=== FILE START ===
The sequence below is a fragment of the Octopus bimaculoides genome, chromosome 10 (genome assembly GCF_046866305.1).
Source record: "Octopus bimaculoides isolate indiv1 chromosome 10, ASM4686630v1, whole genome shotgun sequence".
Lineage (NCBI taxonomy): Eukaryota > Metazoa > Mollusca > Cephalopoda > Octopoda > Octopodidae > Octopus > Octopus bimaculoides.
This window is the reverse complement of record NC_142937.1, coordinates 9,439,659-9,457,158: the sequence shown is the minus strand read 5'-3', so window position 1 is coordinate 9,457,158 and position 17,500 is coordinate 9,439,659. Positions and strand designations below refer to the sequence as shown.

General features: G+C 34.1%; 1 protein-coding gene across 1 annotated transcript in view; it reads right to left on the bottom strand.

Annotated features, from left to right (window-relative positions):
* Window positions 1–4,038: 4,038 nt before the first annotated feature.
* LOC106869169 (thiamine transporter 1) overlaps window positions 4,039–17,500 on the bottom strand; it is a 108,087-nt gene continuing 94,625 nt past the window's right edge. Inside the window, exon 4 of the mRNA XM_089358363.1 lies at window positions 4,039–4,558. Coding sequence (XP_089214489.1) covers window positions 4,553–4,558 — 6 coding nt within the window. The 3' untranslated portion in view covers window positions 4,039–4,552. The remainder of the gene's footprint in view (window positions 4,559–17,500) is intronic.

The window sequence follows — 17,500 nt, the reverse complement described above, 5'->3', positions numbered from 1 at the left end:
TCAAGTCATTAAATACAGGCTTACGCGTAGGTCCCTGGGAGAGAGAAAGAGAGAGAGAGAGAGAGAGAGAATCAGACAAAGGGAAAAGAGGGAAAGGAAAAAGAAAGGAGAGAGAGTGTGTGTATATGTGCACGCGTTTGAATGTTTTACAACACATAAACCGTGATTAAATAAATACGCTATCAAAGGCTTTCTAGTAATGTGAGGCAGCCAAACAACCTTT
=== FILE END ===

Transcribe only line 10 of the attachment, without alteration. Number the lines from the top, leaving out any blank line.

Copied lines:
TCAAGTCATTAAATACAGGCTTACGCGTAGGTCCCTGGGAGAGAGAAAGAGAGAGAGAGAGAGAGAGAGAATCAGACAAAGGGAAAAGAGGGAAAGGAAAAAGAAAGGAGAGAGAGTGTGTGTATATGTGCACGCGTTTGAATGTTTTACAACACATAAACCGTGATTAAATAAATACGCTATCAAAGGCTTTCTAGTAATGTGAGGCAGCCAAACAACCTTT